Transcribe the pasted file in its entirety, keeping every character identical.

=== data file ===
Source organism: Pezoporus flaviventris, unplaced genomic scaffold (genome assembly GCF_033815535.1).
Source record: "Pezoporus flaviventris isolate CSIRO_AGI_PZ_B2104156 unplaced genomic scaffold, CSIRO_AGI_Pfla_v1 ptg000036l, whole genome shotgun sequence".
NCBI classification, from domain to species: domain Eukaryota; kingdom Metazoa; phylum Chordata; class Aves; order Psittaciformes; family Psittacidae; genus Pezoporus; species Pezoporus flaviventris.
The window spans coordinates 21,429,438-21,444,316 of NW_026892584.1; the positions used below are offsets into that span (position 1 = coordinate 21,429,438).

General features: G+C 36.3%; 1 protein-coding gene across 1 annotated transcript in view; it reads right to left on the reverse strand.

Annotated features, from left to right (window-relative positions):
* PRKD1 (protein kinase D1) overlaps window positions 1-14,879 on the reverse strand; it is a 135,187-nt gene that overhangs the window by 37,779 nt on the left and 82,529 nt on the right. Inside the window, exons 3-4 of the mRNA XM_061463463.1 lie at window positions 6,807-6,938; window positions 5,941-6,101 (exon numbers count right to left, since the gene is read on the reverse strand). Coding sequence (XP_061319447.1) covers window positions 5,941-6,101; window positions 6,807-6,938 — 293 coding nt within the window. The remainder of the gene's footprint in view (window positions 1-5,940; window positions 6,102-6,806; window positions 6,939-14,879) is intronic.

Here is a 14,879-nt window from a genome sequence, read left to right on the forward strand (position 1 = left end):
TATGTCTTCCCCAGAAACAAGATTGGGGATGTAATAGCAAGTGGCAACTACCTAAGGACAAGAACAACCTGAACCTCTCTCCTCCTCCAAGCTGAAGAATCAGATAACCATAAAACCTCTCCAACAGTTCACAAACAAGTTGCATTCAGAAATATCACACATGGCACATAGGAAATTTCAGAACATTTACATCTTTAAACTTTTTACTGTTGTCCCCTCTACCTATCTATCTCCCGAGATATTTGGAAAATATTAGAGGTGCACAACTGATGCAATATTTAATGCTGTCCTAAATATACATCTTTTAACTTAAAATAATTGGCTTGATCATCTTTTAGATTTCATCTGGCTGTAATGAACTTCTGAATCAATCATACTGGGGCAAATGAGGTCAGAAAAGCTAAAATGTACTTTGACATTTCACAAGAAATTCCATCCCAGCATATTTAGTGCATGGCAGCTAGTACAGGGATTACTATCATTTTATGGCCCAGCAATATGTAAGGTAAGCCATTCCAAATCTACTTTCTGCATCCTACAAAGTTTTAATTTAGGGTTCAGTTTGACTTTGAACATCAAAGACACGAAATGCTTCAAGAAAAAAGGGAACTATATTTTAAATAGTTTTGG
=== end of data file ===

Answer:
Source organism: Pezoporus flaviventris, unplaced genomic scaffold (genome assembly GCF_033815535.1).
Source record: "Pezoporus flaviventris isolate CSIRO_AGI_PZ_B2104156 unplaced genomic scaffold, CSIRO_AGI_Pfla_v1 ptg000036l, whole genome shotgun sequence".
NCBI classification, from domain to species: domain Eukaryota; kingdom Metazoa; phylum Chordata; class Aves; order Psittaciformes; family Psittacidae; genus Pezoporus; species Pezoporus flaviventris.
The window spans coordinates 21,429,438-21,444,316 of NW_026892584.1; the positions used below are offsets into that span (position 1 = coordinate 21,429,438).

General features: G+C 36.3%; 1 protein-coding gene across 1 annotated transcript in view; it reads right to left on the reverse strand.

Annotated features, from left to right (window-relative positions):
* PRKD1 (protein kinase D1) overlaps window positions 1-14,879 on the reverse strand; it is a 135,187-nt gene that overhangs the window by 37,779 nt on the left and 82,529 nt on the right. Inside the window, exons 3-4 of the mRNA XM_061463463.1 lie at window positions 6,807-6,938; window positions 5,941-6,101 (exon numbers count right to left, since the gene is read on the reverse strand). Coding sequence (XP_061319447.1) covers window positions 5,941-6,101; window positions 6,807-6,938 — 293 coding nt within the window. The remainder of the gene's footprint in view (window positions 1-5,940; window positions 6,102-6,806; window positions 6,939-14,879) is intronic.

Here is a 14,879-nt window from a genome sequence, read left to right on the forward strand (position 1 = left end):
TATGTCTTCCCCAGAAACAAGATTGGGGATGTAATAGCAAGTGGCAACTACCTAAGGACAAGAACAACCTGAACCTCTCTCCTCCTCCAAGCTGAAGAATCAGATAACCATAAAACCTCTCCAACAGTTCACAAACAAGTTGCATTCAGAAATATCACACATGGCACATAGGAAATTTCAGAACATTTACATCTTTAAACTTTTTACTGTTGTCCCCTCTACCTATCTATCTCCCGAGATATTTGGAAAATATTAGAGGTGCACAACTGATGCAATATTTAATGCTGTCCTAAATATACATCTTTTAACTTAAAATAATTGGCTTGATCATCTTTTAGATTTCATCTGGCTGTAATGAACTTCTGAATCAATCATACTGGGGCAAATGAGGTCAGAAAAGCTAAAATGTACTTTGACATTTCACAAGAAATTCCATCCCAGCATATTTAGTGCATGGCAGCTAGTACAGGGATTACTATCATTTTATGGCCCAGCAATATGTAAGGTAAGCCATTCCAAATCTACTTTCTGCATCCTACAAAGTTTTAATTTAGGGTTCAGTTTGACTTTGAACATCAAAGACACGAAATGCTTCAAGAAAAAAGGGAACTATATTTTAAATAGTTTTGG